Now connect to the Cisco switch, for the test, I connect to the Cisco Catalyst 6509-E.
Now go into the configuration mode:

enable
configure terminal

Enable NetFlow:

mls netflow

Specify NetFlow parameters, collector address, port and version:

mls flow ip interface-full
mls nde sender version 5
ip flow-export version 5
ip flow-export destination 192.168.1.25 555
ip flow-cache timeout active 1

Suppose you need to collect statistics from the interface vlan 995:

interface vlan 995
ip route-cache flow
exit

Done, the statistics should be sent to the collector (via the vlan interface which is closer to the collector (if there are several), and not from which statistics are collected, respectively, on the collector, you need to specify the IP correctly).

To cancel execute the commands:

interface vlan 995
no ip route-cache flow
exit

An example of viewing the age of records:

show mls netflow aging
show mls netflow table-contention detailed

You can also set the MLS aging time (default is 300 seconds), in the range 32 – 4092 seconds:

show mls netflow aging
mls aging normal 300
mls aging {fast [threshold {1-128} | time {1-128}] | long 64-1920 | normal 32-4092}

Viewing the installed mask:

show mls netflow flowmask

View collected statistics:

show mls netflow ip nowrap

Setting up and using Traffic Flow in Mikrotik

Enable Traffic Flow on the Mikrotik router:

ip traffic-flow set enabled=yes cache-entries=4k set active-flow-timeout=30m inactive-flow-timeout=15s interfaces=all

View settings:

ip traffic-flow print

Specify the IP address and port of the computer that will receive the Traffic-Flow packets:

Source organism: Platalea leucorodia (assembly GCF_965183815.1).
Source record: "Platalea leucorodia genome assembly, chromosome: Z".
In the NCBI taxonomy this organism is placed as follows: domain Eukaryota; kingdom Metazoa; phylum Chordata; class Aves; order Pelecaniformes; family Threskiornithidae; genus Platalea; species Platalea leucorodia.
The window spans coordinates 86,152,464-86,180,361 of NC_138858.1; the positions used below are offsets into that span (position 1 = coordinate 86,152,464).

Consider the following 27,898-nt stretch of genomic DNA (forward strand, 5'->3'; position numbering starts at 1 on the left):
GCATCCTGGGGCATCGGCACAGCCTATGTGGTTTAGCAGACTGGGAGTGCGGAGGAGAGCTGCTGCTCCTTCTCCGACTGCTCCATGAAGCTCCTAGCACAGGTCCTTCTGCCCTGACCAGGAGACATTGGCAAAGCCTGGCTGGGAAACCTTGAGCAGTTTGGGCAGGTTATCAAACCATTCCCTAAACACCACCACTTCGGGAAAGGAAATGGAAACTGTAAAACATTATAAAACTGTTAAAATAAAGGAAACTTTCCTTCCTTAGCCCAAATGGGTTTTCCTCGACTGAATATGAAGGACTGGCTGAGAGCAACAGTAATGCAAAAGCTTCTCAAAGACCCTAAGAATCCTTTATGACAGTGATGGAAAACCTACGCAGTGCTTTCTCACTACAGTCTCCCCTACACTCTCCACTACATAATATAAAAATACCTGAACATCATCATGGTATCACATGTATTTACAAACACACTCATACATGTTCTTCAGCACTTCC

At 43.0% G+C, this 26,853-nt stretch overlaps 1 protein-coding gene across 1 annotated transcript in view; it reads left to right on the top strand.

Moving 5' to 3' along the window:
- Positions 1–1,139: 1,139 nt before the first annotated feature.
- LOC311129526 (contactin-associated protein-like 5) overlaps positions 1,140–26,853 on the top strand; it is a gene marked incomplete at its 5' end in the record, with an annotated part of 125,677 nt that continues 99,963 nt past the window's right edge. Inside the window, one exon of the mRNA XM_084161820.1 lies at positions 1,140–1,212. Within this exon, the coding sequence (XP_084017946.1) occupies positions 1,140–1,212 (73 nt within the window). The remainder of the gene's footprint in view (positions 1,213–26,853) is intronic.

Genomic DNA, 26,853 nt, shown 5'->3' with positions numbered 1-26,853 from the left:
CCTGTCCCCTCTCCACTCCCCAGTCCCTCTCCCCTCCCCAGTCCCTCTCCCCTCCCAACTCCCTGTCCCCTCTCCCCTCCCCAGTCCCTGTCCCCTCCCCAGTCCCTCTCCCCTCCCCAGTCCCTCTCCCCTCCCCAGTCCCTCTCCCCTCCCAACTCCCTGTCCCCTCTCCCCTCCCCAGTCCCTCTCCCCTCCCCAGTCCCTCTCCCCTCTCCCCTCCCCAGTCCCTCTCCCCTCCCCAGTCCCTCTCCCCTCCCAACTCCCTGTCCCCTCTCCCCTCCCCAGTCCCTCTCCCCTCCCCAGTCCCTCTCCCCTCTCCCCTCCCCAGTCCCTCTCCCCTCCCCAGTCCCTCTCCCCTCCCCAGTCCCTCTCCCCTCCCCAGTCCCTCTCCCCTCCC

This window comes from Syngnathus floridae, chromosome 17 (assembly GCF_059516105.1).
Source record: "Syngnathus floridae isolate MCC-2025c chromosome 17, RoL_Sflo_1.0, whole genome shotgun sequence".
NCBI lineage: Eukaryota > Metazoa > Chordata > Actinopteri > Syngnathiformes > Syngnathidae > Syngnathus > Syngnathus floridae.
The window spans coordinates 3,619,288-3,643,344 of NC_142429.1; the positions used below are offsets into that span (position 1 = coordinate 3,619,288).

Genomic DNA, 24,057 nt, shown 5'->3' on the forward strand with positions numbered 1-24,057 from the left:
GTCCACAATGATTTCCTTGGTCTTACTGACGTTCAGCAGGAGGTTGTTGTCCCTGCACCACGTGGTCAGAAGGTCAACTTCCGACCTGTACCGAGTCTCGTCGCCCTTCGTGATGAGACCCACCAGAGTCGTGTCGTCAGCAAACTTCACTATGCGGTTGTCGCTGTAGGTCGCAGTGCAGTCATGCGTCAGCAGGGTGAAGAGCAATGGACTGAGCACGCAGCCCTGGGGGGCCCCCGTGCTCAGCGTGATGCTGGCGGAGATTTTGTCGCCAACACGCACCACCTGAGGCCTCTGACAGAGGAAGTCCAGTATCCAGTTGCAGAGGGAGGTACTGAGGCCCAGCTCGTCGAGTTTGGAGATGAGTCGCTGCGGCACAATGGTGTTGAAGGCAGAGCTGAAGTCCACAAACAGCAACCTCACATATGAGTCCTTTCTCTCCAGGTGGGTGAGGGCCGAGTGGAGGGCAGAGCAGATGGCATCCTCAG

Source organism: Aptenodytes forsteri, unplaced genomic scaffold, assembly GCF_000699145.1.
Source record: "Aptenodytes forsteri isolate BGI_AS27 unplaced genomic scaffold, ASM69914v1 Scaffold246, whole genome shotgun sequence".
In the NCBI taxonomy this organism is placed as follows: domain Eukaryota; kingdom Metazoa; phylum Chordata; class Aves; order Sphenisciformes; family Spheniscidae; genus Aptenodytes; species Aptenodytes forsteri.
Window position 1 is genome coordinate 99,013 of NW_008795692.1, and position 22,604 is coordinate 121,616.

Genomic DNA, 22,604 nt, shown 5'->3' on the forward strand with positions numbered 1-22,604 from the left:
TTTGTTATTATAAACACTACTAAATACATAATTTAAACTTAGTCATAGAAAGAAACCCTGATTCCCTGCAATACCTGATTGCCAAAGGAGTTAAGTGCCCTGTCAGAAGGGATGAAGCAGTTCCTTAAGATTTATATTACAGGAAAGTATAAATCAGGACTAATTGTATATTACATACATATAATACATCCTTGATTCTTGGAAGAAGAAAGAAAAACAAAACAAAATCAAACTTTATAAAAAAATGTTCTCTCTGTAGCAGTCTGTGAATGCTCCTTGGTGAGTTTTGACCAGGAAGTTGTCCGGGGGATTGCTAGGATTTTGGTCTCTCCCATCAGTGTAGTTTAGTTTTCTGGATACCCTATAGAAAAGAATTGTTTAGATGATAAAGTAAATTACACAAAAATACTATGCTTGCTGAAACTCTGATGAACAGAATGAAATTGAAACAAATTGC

ip traffic-flow target add address=192.168.88.240:1234 disabled=no version=9 v9-template-refresh=20 v9-template-timeout=30m

or

ip traffic-flow target add address=192.168.88.240:1234 disabled=no version=5

View settings:

ip traffic-flow target print

To configure through the GUI, the settings can be found in the menu IP -> Traffic Flow.

For monitoring under Windows, you can install the program ManageEngine NetFlow Analyzer, which will work as a server, receive packets from the specified port and generate graphs and statistics via a web server that can be opened by the browser.

For monitoring under Linux, you can install and configure for example flow-tools.

Opening and analysis of files created with NetFlow

Here is an example of viewing statistics:

cat ft-v05.2015-05-01.000759+0300 | flow-stat -f 10 -S 3 | less
cat ft-v05.2015-05-01.000759+0300 | flow-stat -n -p -w -f 26 -S 2 | less
flow-cat ft-v05.2017-12-07.170236+0200 | flow-print | less

You can see the flow-stat tips by typing:

man flow-stat

I will give an example of exporting data to another format (for example, in csv, which can then be opened in windows by any convenient program):

flow-cat ft-v05.2015-05-01.000759+0300 | flow-export -f 2 | less
flow-cat ft-v05.2015-05-01.000759+0300 | flow-export -f 2 > csv.csv

You can display the list with the specified source address with the following command:

flowdumper -se '"192.168.0.1" eq $srcip' ft-v05.2015-06-17.175701+0300

Export the list only with the specified source address to a file, for example, with the following command: